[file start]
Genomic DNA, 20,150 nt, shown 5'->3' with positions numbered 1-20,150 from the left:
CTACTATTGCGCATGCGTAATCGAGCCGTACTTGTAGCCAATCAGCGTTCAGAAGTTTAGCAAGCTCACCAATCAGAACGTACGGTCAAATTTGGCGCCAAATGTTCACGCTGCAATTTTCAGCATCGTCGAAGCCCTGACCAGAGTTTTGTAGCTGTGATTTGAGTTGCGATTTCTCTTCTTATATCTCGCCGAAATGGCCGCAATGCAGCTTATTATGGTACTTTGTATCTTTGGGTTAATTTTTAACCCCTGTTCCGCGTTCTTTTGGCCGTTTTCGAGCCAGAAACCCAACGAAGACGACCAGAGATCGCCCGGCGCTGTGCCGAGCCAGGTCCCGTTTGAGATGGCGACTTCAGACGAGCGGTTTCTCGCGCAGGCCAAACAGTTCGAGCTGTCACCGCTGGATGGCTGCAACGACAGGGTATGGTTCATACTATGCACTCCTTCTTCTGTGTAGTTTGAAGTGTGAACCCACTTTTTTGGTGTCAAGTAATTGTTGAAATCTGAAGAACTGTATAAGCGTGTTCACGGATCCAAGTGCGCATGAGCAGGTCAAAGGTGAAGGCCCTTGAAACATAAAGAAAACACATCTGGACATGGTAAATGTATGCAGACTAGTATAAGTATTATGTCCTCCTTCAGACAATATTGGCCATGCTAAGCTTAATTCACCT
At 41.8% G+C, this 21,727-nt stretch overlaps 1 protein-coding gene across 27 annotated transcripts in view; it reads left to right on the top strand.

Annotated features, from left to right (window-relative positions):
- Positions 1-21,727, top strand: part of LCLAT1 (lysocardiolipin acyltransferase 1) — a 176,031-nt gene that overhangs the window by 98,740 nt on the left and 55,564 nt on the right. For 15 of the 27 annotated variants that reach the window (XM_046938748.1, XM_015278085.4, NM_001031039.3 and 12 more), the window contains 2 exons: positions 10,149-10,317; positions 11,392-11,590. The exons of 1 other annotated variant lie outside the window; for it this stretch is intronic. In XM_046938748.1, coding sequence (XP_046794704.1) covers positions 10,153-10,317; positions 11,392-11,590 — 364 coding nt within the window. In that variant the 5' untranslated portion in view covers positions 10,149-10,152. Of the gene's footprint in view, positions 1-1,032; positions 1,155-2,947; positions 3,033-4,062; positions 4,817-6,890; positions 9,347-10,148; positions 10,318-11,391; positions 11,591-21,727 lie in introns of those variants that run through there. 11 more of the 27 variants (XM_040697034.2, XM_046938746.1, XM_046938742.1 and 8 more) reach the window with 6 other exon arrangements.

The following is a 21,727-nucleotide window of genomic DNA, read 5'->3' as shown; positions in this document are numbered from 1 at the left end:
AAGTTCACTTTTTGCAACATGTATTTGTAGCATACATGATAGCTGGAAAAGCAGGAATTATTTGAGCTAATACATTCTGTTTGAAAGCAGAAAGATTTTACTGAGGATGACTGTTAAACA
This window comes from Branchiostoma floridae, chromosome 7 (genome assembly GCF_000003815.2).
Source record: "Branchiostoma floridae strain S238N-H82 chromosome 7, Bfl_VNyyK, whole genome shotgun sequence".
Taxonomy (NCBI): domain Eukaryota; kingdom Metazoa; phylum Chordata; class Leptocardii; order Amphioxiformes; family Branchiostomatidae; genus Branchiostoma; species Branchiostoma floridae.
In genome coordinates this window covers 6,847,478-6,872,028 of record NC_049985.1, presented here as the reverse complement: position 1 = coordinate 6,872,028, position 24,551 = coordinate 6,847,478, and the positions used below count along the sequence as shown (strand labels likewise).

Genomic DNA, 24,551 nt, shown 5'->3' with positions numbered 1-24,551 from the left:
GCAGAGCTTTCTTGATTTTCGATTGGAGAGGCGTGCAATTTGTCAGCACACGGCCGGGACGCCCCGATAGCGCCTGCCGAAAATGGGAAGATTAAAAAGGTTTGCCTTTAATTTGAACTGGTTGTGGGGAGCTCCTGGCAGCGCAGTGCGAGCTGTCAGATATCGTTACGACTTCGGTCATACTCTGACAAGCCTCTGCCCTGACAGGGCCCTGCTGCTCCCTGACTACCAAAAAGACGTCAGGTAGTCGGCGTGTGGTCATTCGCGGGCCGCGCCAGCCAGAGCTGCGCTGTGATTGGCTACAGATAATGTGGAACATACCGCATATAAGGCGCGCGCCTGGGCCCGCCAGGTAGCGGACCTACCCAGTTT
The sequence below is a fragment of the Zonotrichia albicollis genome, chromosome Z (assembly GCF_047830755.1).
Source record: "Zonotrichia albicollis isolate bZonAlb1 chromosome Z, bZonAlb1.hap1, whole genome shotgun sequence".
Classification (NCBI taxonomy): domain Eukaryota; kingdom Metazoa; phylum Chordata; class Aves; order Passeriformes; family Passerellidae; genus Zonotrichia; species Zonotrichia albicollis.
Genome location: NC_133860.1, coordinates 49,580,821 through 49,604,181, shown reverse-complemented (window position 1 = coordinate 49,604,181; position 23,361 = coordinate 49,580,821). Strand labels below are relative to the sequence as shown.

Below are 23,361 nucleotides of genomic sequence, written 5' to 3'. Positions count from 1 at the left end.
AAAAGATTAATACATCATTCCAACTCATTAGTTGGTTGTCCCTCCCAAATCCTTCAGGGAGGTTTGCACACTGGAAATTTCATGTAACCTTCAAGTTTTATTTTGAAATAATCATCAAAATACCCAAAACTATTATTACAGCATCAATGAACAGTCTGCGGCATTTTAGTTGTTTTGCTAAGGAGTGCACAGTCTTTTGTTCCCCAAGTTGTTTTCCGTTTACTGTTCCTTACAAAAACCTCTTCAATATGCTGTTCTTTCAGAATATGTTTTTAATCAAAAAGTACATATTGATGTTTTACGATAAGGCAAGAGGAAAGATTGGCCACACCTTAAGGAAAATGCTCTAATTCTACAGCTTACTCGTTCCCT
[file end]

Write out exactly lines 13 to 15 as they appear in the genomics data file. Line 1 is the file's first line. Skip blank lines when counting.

GCAGAGCTTTCTTGATTTTCGATTGGAGAGGCGTGCAATTTGTCAGCACACGGCCGGGACGCCCCGATAGCGCCTGCCGAAAATGGGAAGATTAAAAAGGTTTGCCTTTAATTTGAACTGGTTGTGGGGAGCTCCTGGCAGCGCAGTGCGAGCTGTCAGATATCGTTACGACTTCGGTCATACTCTGACAAGCCTCTGCCCTGACAGGGCCCTGCTGCTCCCTGACTACCAAAAAGACGTCAGGTAGTCGGCGTGTGGTCATTCGCGGGCCGCGCCAGCCAGAGCTGCGCTGTGATTGGCTACAGATAATGTGGAACATACCGCATATAAGGCGCGCGCCTGGGCCCGCCAGGTAGCGGACCTACCCAGTTT
The sequence below is a fragment of the Zonotrichia albicollis genome, chromosome Z (assembly GCF_047830755.1).
Source record: "Zonotrichia albicollis isolate bZonAlb1 chromosome Z, bZonAlb1.hap1, whole genome shotgun sequence".